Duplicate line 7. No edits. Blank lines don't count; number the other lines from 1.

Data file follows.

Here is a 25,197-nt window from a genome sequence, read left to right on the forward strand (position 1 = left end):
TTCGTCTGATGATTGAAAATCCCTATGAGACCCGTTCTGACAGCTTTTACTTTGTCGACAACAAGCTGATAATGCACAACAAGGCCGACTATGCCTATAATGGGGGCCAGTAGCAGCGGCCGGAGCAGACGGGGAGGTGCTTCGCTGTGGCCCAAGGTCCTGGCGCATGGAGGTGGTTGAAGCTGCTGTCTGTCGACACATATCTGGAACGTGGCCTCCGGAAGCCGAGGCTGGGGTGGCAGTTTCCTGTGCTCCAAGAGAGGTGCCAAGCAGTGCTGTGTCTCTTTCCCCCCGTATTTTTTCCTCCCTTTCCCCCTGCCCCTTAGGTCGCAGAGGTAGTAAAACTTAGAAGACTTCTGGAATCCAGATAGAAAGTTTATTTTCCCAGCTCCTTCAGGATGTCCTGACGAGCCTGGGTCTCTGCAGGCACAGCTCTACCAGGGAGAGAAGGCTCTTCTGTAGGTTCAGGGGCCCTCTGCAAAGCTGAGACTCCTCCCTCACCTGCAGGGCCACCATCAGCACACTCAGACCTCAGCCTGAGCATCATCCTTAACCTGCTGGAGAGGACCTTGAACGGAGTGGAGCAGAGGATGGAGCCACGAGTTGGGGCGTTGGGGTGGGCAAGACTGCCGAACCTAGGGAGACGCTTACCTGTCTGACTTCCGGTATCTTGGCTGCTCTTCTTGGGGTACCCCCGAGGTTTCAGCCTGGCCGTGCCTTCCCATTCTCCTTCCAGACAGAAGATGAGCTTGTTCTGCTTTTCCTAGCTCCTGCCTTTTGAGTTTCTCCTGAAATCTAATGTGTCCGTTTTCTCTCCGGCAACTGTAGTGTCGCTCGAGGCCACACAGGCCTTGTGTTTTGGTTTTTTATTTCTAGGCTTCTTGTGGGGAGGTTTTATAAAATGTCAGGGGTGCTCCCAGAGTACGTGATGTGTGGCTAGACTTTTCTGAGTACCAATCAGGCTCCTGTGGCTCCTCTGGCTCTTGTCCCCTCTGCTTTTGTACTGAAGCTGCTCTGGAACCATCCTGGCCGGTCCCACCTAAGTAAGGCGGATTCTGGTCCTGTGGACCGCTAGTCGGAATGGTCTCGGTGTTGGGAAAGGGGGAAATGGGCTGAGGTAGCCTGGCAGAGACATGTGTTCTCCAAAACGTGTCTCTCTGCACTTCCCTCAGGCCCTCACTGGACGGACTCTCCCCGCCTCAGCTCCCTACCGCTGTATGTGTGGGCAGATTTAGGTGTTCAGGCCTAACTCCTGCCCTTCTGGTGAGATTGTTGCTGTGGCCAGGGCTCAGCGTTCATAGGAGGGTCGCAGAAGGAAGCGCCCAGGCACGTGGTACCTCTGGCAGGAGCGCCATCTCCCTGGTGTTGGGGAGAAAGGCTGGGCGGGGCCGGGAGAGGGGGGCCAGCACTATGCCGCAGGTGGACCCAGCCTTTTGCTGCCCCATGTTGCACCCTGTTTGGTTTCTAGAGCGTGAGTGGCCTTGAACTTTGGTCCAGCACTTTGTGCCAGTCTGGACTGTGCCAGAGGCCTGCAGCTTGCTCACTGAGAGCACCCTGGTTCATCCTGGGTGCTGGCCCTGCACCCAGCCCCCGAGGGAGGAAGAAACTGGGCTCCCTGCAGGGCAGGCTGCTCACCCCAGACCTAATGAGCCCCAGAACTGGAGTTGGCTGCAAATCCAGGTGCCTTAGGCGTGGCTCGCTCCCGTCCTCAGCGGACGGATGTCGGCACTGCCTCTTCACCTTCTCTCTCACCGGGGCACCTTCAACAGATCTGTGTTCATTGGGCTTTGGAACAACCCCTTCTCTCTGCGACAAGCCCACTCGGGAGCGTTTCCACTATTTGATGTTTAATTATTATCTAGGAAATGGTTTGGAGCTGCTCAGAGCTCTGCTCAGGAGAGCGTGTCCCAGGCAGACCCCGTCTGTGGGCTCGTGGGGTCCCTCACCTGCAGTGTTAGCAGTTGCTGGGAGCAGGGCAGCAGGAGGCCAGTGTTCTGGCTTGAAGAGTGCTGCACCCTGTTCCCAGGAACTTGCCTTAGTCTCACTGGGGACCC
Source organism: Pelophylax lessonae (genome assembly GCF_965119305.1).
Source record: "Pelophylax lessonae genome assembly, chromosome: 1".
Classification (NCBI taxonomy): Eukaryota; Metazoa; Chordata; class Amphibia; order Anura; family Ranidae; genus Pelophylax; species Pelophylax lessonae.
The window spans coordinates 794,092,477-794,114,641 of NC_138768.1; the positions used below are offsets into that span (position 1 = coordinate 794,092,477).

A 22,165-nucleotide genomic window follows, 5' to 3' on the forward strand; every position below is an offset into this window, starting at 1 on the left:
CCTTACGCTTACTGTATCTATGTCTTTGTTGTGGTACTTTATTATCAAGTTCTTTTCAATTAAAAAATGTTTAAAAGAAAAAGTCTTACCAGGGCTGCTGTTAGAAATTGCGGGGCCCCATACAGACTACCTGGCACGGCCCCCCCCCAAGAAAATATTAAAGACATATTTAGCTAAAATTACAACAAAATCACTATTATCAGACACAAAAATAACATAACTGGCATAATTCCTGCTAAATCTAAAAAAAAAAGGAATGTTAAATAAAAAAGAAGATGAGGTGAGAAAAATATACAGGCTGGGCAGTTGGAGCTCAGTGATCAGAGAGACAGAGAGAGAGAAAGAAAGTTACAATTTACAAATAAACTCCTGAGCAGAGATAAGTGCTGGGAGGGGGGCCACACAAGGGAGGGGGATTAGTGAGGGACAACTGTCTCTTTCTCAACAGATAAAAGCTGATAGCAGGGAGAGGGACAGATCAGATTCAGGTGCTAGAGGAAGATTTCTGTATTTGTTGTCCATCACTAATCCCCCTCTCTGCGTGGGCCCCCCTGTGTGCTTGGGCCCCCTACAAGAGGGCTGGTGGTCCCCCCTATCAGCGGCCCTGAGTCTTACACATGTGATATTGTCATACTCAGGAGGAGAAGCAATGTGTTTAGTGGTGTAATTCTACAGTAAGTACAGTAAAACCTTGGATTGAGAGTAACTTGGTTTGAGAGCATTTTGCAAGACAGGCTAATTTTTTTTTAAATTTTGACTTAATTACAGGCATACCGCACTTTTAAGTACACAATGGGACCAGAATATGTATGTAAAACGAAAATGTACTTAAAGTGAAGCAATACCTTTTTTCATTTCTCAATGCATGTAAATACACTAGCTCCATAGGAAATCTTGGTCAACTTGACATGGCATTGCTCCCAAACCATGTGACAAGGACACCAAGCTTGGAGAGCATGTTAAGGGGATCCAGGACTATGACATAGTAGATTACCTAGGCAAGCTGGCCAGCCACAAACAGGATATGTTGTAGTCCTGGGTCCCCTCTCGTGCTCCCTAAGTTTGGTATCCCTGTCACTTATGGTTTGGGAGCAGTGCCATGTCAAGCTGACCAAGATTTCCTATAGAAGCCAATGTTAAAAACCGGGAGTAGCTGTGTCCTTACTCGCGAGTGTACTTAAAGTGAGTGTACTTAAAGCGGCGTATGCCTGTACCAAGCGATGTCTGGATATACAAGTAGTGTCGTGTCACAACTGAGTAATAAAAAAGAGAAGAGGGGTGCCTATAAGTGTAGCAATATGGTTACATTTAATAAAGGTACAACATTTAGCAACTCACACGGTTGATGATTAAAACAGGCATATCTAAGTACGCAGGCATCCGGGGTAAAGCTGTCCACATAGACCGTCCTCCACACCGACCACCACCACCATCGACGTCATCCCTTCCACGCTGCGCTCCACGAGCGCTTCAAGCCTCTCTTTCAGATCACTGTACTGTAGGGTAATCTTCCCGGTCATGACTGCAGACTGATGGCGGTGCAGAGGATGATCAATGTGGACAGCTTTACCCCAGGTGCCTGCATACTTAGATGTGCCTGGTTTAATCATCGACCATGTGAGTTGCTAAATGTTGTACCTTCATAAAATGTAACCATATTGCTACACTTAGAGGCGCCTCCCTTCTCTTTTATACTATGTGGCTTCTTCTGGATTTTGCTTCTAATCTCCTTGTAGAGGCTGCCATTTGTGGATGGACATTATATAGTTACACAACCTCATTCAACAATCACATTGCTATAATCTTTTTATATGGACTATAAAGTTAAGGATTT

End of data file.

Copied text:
A 22,165-nucleotide genomic window follows, 5' to 3' on the forward strand; every position below is an offset into this window, starting at 1 on the left: